Dawn - Sometimes An Ultrarunner

Dawn - Sometimes An Ultrarunner

May 28, 2014

Lone Peak Hike'n'Fly

Ok, finally getting my lightweight paragliding hike'n'fly kit together.  It's just been helped along by the addition of a Gin Yeti reversal harness with airbag.   The Gin Yeti is about the only light harness that has any sort of back protection, so it was a no brainer for me.   I think my whole kit now weighs about 10 kg, or about 22 pounds.  I can and will get that number lower but for now it feels pretty light compared to my regular kit, and it's pretty compact too.   As long as I squish the packing to get the zippers to close on the backpack!  

No time like the present to try out everything, so on a sunny day I set out from my house to walk to the mountains and find a place to launch.  We live about 3 miles from the base of Lone Peak, and I was even able to use some biking trails so it was a nice walk even in the city.  

I've been eyeing this trail up the mountain all winter up the main shoulder of Lone Peak, and wanted to try it out.  With the snow on it the trail was clear, so I figured it would be easy to follow.   After I crossed the Bonneville Shoreline Trail, a faint cut in the hillside marks the Draper Ridge trail, no longer maintained but still a viable way up onto the hillside.  The marks I had seen in the snow were in fact large cuts in the hill, with flat surfaces large enough to camp on.  Big cuts.  I wonder why anyone thought they were necessary?  
With short grasses, the way up was steep but open and easy to navigate.   As I climbed higher, the wind speed increased and got a little cross on the hill.  Uh oh.   It was late afternoon so I decided to wait a little and see how it went.  I dropped my wing and did a little hiking around while I waited, but never got high enough for a good view of Lone Peak itself.  

By 6 pm there were a lot of people flying at north side already but it was still gusty and cross where I was sitting.  I decided I might wait forever for the wind to drop, so I got my gear out and waited for a small break in the wind.  When it came I got off the hill safely to find much sink and more cross winds.  I couldn't make it over to North Side for any lift, so within minutes I was landing in the valley.  A very nice lady came out of her house and practically begged me to let her give me a ride home!   It was a very nice offer but I wanted to get there and back under my own steam and set off hiking the few miles back home.  

So not much flying but I did have an ADVENTURE (with capital letters).   Plus I got to try out my gear so now I can tweak it a little for better performance.  I definitely carried too much water...all that extra weight, uggh!  

May 25, 2014

Timpanogos Trail Marathon - 24 May 2014

The Timpanogos Trail Marathon warns that it is a difficult, hilly course and should not be taken lightly!  That sounded right up my alley as flat routes through cities aren't really my style.   Thankfully, though, the course didn't actually go up and over Mount Timpanogos...this time of year that would still take crampons and an ice axe, I suppose.

The course starts from Timpanogos Park on the southwest shoulder of the mountain.  And what a charming, hidden set of trails!   I've passed by this area of the Wasatch front many times and never realized that there were such great single track, backpacking and camping spots so close to civilization.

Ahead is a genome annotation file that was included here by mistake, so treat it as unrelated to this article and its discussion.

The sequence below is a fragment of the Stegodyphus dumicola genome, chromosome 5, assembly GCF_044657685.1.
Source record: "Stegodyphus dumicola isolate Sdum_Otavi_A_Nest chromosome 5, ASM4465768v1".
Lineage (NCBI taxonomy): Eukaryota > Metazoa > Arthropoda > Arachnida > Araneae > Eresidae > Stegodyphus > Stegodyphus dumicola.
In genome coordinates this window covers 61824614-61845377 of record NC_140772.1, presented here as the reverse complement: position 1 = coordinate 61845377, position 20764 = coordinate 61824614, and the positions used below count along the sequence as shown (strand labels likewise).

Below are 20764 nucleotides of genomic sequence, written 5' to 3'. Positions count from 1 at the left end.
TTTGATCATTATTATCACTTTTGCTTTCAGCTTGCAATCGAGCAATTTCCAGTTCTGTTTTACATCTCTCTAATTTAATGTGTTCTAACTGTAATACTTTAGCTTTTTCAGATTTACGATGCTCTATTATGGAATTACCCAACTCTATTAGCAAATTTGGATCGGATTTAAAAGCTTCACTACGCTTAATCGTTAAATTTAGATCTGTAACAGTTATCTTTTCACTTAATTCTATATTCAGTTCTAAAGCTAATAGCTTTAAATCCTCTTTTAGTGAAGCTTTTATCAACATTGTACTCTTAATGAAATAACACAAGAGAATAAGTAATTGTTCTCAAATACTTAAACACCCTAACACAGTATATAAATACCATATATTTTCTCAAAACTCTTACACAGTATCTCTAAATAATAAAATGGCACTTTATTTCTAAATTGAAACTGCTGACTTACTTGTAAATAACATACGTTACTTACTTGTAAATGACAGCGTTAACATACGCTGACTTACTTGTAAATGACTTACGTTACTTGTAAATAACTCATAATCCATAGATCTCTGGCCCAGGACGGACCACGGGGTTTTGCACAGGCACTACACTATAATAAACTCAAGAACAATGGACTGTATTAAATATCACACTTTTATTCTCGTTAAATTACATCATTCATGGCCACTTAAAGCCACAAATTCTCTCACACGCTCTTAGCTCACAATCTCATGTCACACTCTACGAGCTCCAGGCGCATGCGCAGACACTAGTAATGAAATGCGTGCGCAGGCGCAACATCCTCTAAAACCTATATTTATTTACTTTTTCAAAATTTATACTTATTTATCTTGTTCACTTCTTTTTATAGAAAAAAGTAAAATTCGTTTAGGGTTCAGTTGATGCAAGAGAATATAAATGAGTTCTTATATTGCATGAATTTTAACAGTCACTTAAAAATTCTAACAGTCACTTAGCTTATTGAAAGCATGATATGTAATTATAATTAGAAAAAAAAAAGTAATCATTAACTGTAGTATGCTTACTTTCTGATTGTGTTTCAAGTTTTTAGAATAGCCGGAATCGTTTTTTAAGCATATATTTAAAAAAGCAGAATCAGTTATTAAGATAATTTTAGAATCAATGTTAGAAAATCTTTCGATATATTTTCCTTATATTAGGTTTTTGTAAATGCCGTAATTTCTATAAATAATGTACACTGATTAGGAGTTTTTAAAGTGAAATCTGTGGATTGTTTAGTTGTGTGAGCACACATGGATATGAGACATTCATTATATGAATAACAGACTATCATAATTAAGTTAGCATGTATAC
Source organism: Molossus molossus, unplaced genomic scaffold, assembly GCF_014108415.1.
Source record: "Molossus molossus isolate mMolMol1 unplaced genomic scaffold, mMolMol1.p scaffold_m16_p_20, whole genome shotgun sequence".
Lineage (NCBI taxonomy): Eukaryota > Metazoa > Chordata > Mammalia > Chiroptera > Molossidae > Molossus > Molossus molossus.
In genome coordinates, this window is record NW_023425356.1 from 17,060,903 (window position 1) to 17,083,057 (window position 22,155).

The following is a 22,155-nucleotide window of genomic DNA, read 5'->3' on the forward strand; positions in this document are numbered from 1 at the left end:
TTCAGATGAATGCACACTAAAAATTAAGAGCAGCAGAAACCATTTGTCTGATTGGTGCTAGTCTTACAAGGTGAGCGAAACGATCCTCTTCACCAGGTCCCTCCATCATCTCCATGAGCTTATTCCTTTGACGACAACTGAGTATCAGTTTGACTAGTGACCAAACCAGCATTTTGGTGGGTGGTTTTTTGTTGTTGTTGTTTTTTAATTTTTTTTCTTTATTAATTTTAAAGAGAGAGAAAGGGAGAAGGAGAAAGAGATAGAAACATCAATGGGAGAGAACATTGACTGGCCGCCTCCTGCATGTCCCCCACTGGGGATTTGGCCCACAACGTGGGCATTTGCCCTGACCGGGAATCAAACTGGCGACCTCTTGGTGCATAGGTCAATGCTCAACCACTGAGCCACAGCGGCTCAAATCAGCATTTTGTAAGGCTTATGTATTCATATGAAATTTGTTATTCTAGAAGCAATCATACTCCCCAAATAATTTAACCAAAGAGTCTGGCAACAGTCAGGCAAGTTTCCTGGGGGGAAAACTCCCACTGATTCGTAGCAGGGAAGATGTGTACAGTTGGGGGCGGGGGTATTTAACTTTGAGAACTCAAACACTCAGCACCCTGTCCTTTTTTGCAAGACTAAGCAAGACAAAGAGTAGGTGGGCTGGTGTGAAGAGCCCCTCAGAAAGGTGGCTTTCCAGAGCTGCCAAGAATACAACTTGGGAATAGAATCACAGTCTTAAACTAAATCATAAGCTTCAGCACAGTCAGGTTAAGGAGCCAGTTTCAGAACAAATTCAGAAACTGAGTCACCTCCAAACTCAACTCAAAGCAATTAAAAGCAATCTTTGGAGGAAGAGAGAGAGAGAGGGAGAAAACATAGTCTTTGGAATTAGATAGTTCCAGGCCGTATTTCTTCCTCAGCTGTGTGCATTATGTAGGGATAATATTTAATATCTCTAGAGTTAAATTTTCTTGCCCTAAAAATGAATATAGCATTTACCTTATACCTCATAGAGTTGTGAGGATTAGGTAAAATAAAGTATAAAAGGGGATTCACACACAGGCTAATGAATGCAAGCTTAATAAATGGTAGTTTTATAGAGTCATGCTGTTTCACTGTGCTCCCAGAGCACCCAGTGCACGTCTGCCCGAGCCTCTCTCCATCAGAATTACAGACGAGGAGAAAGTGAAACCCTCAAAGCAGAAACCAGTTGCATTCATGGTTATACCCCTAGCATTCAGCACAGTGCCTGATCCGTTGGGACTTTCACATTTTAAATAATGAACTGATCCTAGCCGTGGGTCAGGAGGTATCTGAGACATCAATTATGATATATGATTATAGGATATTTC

Jim and I had both planned on doing the race, but we had some work being done on the house that he had to be around for.  Bummer.  Instead, he started the run with me and went out a ways, then back to the finish to do a half marathon, and still get home in time.  Perhaps missing the worst part of the climb was a blessing after experiencing the rest of the course!

With almost 6,000 feet of climbing, the miles on this race ticked off slowly.  Even the Bonneville Shoreline Trail for the first 10 miles was very undulating to say the least.  I have my doubts the trail was actually on the ancient "shoreline"...shouldn't a waterline be flat?!    But the worst of the race came at about mile twelve up Grove Creek.   The trail started up steeply and continued that way for about an hour and a half.   But the views alongside the cliff trail were outstanding, and the creek far below was rushing with water.

Luckily the weather was really good for the race.  Dry trail conditions, cool, with an occasional light rain shower.   Even so, I was happy to see the aid station at the top of the climb, which was stocked with goodies that a bunch of volunteers had carried up that steep trail.  The rain had just soaked them and they were good sports just to be up there taking care of us.  Perhaps I was the lucky one after all to be only carrying up an empty camelback?   But the climb wasn't over, but kept going up and up, through some pine forests, open meadows, and scrub oak.  It was beautiful.  I vowed to come back up here and do some camping soon.

Or maybe I was just trying to get my mind off my painful leg muscles.  I knew there was a long downhill coming and knew I would have to push my legs to the finish.  My time was creeping past 6 hours I wound down the single track following the race markers to the finish.  I had been trying to catch up to as many people as I could on the course.  With less than a mile to go, I saw three guys below me and gave it my best shot.  It was downhill all the way and I blew by them like they were standing still.  It was fun.   Anyway.  Then I finished and had to gasp for air for a couple of minutes.  Totally worth it.

At the Start

Grove Creek waterfall

May 23, 2014

Bell Canyon Hike

The weather has finally turned nice and warm, the snow line is receding, so a hike up into Bell Canyon is possible now.  Of course the hike to lower Bell Reservoir is open most of the year, as it's only a couple hundred feet above the valley.   And it's a nice destination in and of itself, if you want a small hike to a nice place for a picnic or some fishing.   It's maybe 20 minutes from the parking lot to the reservoir so just about anyone can get there via a steep sandy trail.